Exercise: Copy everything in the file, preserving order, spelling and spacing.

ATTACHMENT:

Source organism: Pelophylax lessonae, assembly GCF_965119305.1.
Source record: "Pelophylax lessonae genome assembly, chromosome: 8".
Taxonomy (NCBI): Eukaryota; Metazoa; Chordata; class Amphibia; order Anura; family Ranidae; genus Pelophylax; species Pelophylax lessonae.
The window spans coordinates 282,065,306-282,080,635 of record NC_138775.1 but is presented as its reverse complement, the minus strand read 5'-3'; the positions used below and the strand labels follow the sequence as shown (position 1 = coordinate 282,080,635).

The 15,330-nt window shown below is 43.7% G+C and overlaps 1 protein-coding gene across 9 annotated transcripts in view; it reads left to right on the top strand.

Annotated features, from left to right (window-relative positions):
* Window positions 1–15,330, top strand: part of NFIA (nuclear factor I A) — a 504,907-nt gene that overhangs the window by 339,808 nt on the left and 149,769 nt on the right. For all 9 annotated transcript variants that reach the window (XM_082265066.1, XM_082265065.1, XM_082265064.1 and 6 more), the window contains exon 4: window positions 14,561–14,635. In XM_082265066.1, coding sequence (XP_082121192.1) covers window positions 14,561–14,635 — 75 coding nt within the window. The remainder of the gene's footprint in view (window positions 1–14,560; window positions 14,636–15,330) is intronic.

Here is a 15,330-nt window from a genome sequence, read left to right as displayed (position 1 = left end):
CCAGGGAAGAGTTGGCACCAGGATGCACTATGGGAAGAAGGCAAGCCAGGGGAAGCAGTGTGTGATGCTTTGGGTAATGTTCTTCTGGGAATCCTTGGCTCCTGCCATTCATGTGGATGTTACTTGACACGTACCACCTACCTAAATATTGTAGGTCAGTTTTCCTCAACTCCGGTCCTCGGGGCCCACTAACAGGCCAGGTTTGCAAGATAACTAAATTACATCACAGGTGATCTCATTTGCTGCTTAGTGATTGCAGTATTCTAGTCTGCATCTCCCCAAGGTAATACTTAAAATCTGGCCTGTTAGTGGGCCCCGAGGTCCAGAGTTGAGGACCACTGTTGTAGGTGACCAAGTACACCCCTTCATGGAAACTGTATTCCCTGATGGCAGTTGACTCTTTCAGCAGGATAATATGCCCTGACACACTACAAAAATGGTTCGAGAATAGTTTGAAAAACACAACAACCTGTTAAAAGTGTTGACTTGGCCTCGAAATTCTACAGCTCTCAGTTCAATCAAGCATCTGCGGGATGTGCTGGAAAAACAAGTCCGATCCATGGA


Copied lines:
Source organism: Pelophylax lessonae, assembly GCF_965119305.1.
Source record: "Pelophylax lessonae genome assembly, chromosome: 8".
Taxonomy (NCBI): Eukaryota; Metazoa; Chordata; class Amphibia; order Anura; family Ranidae; genus Pelophylax; species Pelophylax lessonae.
The window spans coordinates 282,065,306-282,080,635 of record NC_138775.1 but is presented as its reverse complement, the minus strand read 5'-3'; the positions used below and the strand labels follow the sequence as shown (position 1 = coordinate 282,080,635).

The 15,330-nt window shown below is 43.7% G+C and overlaps 1 protein-coding gene across 9 annotated transcripts in view; it reads left to right on the top strand.

Annotated features, from left to right (window-relative positions):
* Window positions 1–15,330, top strand: part of NFIA (nuclear factor I A) — a 504,907-nt gene that overhangs the window by 339,808 nt on the left and 149,769 nt on the right. For all 9 annotated transcript variants that reach the window (XM_082265066.1, XM_082265065.1, XM_082265064.1 and 6 more), the window contains exon 4: window positions 14,561–14,635. In XM_082265066.1, coding sequence (XP_082121192.1) covers window positions 14,561–14,635 — 75 coding nt within the window. The remainder of the gene's footprint in view (window positions 1–14,560; window positions 14,636–15,330) is intronic.

Here is a 15,330-nt window from a genome sequence, read left to right as displayed (position 1 = left end):
CCAGGGAAGAGTTGGCACCAGGATGCACTATGGGAAGAAGGCAAGCCAGGGGAAGCAGTGTGTGATGCTTTGGGTAATGTTCTTCTGGGAATCCTTGGCTCCTGCCATTCATGTGGATGTTACTTGACACGTACCACCTACCTAAATATTGTAGGTCAGTTTTCCTCAACTCCGGTCCTCGGGGCCCACTAACAGGCCAGGTTTGCAAGATAACTAAATTACATCACAGGTGATCTCATTTGCTGCTTAGTGATTGCAGTATTCTAGTCTGCATCTCCCCAAGGTAATACTTAAAATCTGGCCTGTTAGTGGGCCCCGAGGTCCAGAGTTGAGGACCACTGTTGTAGGTGACCAAGTACACCCCTTCATGGAAACTGTATTCCCTGATGGCAGTTGACTCTTTCAGCAGGATAATATGCCCTGACACACTACAAAAATGGTTCGAGAATAGTTTGAAAAACACAACAACCTGTTAAAAGTGTTGACTTGGCCTCGAAATTCTACAGCTCTCAGTTCAATCAAGCATCTGCGGGATGTGCTGGAAAAACAAGTCCGATCCATGGA